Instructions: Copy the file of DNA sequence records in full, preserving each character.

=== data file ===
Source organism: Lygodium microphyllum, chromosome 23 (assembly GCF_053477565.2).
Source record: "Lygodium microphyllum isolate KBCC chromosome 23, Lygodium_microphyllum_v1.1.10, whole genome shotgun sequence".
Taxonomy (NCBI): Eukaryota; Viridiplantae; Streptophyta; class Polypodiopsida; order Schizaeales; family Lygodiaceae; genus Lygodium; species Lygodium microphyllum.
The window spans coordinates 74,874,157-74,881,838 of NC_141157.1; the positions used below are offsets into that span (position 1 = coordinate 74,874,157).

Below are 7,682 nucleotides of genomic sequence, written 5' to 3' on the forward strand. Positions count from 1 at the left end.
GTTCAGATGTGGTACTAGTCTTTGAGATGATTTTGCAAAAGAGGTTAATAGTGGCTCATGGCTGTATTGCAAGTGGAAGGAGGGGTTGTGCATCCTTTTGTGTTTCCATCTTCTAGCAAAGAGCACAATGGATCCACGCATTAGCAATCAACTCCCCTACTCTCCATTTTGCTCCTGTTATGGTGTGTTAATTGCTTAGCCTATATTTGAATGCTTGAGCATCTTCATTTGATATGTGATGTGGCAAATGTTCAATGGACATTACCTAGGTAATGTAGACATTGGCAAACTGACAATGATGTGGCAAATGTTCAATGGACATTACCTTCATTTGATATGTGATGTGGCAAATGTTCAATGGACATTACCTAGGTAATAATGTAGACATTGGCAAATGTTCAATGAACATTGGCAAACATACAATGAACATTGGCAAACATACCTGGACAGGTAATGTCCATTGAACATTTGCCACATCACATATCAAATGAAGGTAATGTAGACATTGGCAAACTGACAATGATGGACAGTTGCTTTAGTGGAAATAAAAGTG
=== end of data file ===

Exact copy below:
Source organism: Lygodium microphyllum, chromosome 23 (assembly GCF_053477565.2).
Source record: "Lygodium microphyllum isolate KBCC chromosome 23, Lygodium_microphyllum_v1.1.10, whole genome shotgun sequence".
Taxonomy (NCBI): Eukaryota; Viridiplantae; Streptophyta; class Polypodiopsida; order Schizaeales; family Lygodiaceae; genus Lygodium; species Lygodium microphyllum.
The window spans coordinates 74,874,157-74,881,838 of NC_141157.1; the positions used below are offsets into that span (position 1 = coordinate 74,874,157).

Below are 7,682 nucleotides of genomic sequence, written 5' to 3' on the forward strand. Positions count from 1 at the left end.
GTTCAGATGTGGTACTAGTCTTTGAGATGATTTTGCAAAAGAGGTTAATAGTGGCTCATGGCTGTATTGCAAGTGGAAGGAGGGGTTGTGCATCCTTTTGTGTTTCCATCTTCTAGCAAAGAGCACAATGGATCCACGCATTAGCAATCAACTCCCCTACTCTCCATTTTGCTCCTGTTATGGTGTGTTAATTGCTTAGCCTATATTTGAATGCTTGAGCATCTTCATTTGATATGTGATGTGGCAAATGTTCAATGGACATTACCTAGGTAATGTAGACATTGGCAAACTGACAATGATGTGGCAAATGTTCAATGGACATTACCTTCATTTGATATGTGATGTGGCAAATGTTCAATGGACATTACCTAGGTAATAATGTAGACATTGGCAAATGTTCAATGAACATTGGCAAACATACAATGAACATTGGCAAACATACCTGGACAGGTAATGTCCATTGAACATTTGCCACATCACATATCAAATGAAGGTAATGTAGACATTGGCAAACTGACAATGATGGACAGTTGCTTTAGTGGAAATAAAAGTG